Periodontitis, carotid calcifications and future cardiovascular diseases in older individuals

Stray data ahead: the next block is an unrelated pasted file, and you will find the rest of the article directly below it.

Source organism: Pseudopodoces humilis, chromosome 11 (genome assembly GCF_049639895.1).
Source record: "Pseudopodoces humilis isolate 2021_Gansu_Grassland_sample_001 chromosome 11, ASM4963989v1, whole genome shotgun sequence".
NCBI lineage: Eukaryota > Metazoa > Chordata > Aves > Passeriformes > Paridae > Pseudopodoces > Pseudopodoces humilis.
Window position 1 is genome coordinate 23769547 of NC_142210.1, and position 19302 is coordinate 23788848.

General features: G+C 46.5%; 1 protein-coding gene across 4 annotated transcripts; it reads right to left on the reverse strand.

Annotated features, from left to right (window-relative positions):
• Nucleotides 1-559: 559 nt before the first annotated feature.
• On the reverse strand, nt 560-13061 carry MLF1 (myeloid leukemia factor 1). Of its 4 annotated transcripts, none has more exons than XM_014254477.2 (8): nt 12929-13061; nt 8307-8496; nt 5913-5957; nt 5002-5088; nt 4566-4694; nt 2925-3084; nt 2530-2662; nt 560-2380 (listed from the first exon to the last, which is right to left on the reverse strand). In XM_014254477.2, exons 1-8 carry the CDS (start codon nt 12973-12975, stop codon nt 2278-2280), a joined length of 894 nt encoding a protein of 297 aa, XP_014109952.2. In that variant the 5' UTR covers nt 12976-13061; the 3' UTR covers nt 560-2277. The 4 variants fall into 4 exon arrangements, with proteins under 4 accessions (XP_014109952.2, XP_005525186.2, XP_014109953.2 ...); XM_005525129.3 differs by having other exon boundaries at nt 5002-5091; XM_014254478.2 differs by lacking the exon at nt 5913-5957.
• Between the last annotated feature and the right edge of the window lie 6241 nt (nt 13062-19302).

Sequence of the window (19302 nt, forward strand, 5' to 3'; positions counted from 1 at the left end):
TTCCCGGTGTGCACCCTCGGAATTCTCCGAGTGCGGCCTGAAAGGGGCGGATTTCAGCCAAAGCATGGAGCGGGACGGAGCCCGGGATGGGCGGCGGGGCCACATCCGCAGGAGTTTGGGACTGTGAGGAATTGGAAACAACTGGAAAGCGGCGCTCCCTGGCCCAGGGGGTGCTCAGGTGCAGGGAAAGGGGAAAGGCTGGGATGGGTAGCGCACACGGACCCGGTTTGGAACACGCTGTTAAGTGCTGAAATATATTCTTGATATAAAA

Abstract: Background. Periodontitis is a chronic inflammatory disease with a microbiological etiology affecting the supporting tissues of the tooth. The disease affects approximately 50% of the adult population. The prevalence of periodontitis increases with age. The complex bacterial infection, as well as an exaggerated host inflammatory reaction, may trigger subclinical atherosclerosis. Aims. The overall aim of the present thesis was to study the associations between periodontitis, cardiovascular diseases and mortality. The specific aims were: I) to evaluate the use and value of panoramic radiographs in assessing carotid calcifications in relation to other used methods (gold standards) and to assess the literature on carotid calcifications defined from panoramic radiographs and concurrent diagnosis of stroke and periodontitis, II) to evaluate if periodontitis is associated with the presence of carotid arterial calcifications diagnosed on panoramic radiographs in an elderly population, III) to assess if carotid calcifications detected on panoramic radiographs are associated with future events of stroke, and/or ischemic heart diseases over 10–13 years in individuals between 60 and 96 years, IV) to assess if individuals ≥ 60 years of age with periodontitis are more likely to develop stroke or ischemic heart diseases or are at higher risk of death over a period of 17 years. Methods: A literature review based on peer-reviewed studies was performed evaluating the use of panoramic radiographs in assessing carotid calcifications compared to other methods. In study II, III, IV older individuals, 60 years and older participating in the Swedish National Study of Aging and Care (SNAC) were included in the studies. A dental hygienist performed a dental clinical and radiographic examination. Probing depths (PD) and bleeding on probing (BOP) was registered. From radiographic panoramic images, the distances between the alveolar bone level and the cement enamel junction (CEJ) were measured. In study II, a diagnosis of periodontitis was declared, using a composite definition; if a distance between the alveolar bone level and the CEJ ≥5 mm on panoramic radiographs at >10% of sites and PD ≥5 mm at one or more teeth and with BOP >20% of teeth. In study IV, an indicator of a history of periodontal disease was declared if a distance between the alveolar bone level and the CEJ ≥5 mm on panoramic radiographs at ≥30% of sites. Evidence of a radiopaque nodular mass in the intervertebral space at or below the vertebrae C3-C4 was identified as carotid calcification. In addition, a medical research team performed the medical examinations, and a medical doctor (JB) reviewed all medical records for information about events of stroke and ischemic heart diseases. Stroke and ischemic heart diseases were registered according to the ICD 10 codes: ICD 60-69 for stroke and ICD: 20-25 for ischemic heart diseases. Study I was a review of the literature, in study II, a cross-sectional study design was employed. In studies III and IV, a longitudinal prospective study design was used. Results: On the use of panoramic radiographs in assessing carotid calcifications in relation to other used methods, the sensitivity and specificity varied between studies published. Furthermore, only a small number of studies were found concerning carotid calcifications and stroke. These studies were primarily retrospective. Four studies were found on the association between periodontitis and carotid calcification. Study II identified that older individuals with periodontitis had a significantly higher prevalence of carotid calcifications than individuals who did not have a diagnosis of periodontitis. In study III, a significant association was found between carotid calcifications on panoramic radiographs and 13- year incidence of stroke using a logistic regression analysis adjusted for confounders (BMI, diabetes type 2, hypertension) in the 60-72 years. A statistically significant crude association between radiographic evidence of carotid calcifications and incidence of ischemic heart diseases was found in individuals between 60-72 years. Such an association was, however, not identified among individuals older than 72 years. In study IV, Cox regression analysis was used, adjusted for confounders (age group, BMI >30, diabetes type 2, gender, hypertension, history of AMI, history of stroke, periodontitis, smoking) and with a definition of periodontitis as having a distance between the alveolar bone level and the CEJ ≥5 mm in panoramic radiographs at ≥ 30% of sites. Periodontitis increased the risk for ischemic heart diseases in all individuals, in women and in the 78-96 years age group (OO). Associations between periodontitis, and mortality were found in all individuals, in men and in the 60-72 years age group (YO) in the long term follow-up. Conclusions: 1. 1. Study I identified that there are studies which have assessed the value of panoramic radiographs in relation to other used methods (gold standards). The sensitivity and the specificity varied, with the specificity being more often higher. Few studies have considered the relationship between radiographic evidence of carotid calcifications and stroke. Four studies identified a relationship between a diagnosis of periodontitis and carotid calcifications on panoramic radiographs. 2. Study II identified a significant association between periodontitis and carotid calcification in individuals 60-96 years. 3. Study III identified that signs of carotid calcifications assessed from panoramic radiographs from the 60-96-year-old individuals were consistent with an incident of stroke and/or ischemic heart diseases over 13 years follow-up. 4. Study IV identified that periodontitis was associated with future ischemic heart diseases in all individuals, in women and in the 78- 96 years age group. Periodontitis was associated with mortality in all indviduals, in men and in the 60-72 years age group.